interior design 4

There’s nothing sexy about kitchen appliances (at least most of them). But that’s no reason to give up, and allow an army of small appliances to clutter up the countertops. And it’s no reason to keep that grimy old refrigerator that’s as ugly as it is energy inefficient. Here are four design strategies to incorporate all of the most-used appliances in a manner that packs as much form as it does function.

Create a Duty-Specific Station

Counter space should be reserved for only your most frequently used appliances. Make the space even more useful by organizing the surrounding area to house everything you use with it. For instance, if you’re coffee crazed, keep your Keurig coffeemaker and K-Cup carousel on the countertop and store the coffee mugs, to-go cups and sugar within an arm’s reach. If you can’t start the day without a smoothie, create a smoothie station complete with your Vitamix blender, cutting board and a block of knives. Make sure it’s close to the sink for convenient veggie cleaning. By optimizing a section of the kitchen to accommodate daily use, you can make more efficient use of the space.

Traditional Kitchen by Gardena Cabinets & Cabinetry, The French Tradition

Hide it all

If your goal is to create a gorgeous kitchen where form ranks high over function, hide all of the appliances in the pantry. While this solution is best emulated in the classic style of a butler’s pantry, you can also house all of the small appliances in a more traditional walk-in pantry closet as long as there’s counter space and electrical wiring. This solution works best if you’re designing a new kitchen, but a less lavish pantry can be updated to capture the same function on a small budget. By reconfiguring the open shelving to include space for a countertop, you can create a more discreet space for the toaster, coffee maker, microwave, blender and any other appliances that you love to use but don’t enjoy cluttering the kitchen.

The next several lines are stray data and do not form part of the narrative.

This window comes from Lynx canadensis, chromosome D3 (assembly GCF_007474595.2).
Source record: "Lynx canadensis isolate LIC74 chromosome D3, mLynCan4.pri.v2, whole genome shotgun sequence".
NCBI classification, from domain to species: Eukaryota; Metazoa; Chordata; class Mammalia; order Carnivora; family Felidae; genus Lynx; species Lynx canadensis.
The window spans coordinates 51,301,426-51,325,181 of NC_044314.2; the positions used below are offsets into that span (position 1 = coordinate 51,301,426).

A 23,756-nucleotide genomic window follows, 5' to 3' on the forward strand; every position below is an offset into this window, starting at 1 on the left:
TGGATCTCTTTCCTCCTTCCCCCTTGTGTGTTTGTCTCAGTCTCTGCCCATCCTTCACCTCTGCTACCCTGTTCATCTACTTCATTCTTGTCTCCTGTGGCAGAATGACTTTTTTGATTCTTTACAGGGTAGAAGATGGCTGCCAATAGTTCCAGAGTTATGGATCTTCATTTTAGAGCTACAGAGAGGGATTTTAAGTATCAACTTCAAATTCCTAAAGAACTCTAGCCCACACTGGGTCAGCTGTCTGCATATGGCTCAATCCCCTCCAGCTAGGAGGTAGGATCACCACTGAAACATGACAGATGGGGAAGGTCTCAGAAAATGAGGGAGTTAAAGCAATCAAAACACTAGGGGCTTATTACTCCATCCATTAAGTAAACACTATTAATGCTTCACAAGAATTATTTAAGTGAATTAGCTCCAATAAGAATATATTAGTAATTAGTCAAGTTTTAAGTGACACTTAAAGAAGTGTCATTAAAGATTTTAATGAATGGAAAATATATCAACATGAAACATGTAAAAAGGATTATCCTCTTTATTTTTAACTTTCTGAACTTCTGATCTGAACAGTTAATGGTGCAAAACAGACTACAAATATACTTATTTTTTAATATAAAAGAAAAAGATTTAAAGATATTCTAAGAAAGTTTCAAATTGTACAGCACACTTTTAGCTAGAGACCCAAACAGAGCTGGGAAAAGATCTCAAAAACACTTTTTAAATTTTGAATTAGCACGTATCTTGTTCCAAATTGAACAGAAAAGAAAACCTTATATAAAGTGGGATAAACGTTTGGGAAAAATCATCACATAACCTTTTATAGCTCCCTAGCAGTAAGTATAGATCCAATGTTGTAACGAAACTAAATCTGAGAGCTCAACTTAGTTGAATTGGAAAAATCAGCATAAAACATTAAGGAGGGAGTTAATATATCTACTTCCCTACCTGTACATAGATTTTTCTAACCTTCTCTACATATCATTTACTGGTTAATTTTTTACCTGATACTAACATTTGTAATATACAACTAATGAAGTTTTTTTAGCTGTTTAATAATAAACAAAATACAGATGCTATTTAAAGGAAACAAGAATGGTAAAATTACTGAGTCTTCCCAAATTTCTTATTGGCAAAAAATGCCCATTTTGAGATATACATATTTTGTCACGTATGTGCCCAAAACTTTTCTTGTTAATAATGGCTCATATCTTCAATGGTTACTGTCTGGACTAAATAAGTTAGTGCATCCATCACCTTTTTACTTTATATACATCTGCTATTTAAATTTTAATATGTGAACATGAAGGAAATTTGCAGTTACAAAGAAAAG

Go Incognito

While some people may scoff at the harvest gold and avocado green appliances of the 1970s and ’80s, to others, today’s white, black and stainless steel options are no better. If a crisp, monochromatic appearance is more of your kitchen style, then integrated appliances are the way to go. Though this option will cost more, it’s worth it if you want the refrigerator, dishwasher and cook top to blend seamlessly into the cabinetry. While most appliances can be fitted with custom cabinet fronts to match the rest of your millwork, a range can be disguised with a wooden cutting board cover.

Put Function First

On the opposite end of the spectrum, if your main concern is the integrity of the product and how it can help you improve your culinary efficiency while whipping up a gourmet meal, take tips from the top chefs and splurge on professional-grade appliances. Get the 60-inch dual-fuel range from Wolf and the double Sub-Zero refrigerator/freezer combination. Opt for stainless steel or butcher block countertops instead of granite or marble. Skip the custom cabinetry in favor or simple open shelving to ensure all of your tools are as accessible as possible. Install a long metal rail along one wall under the open shelving to use for hanging pots, pans and your most-used kitchen gadgets. Use simple stainless-steel S-hooks to hang everything.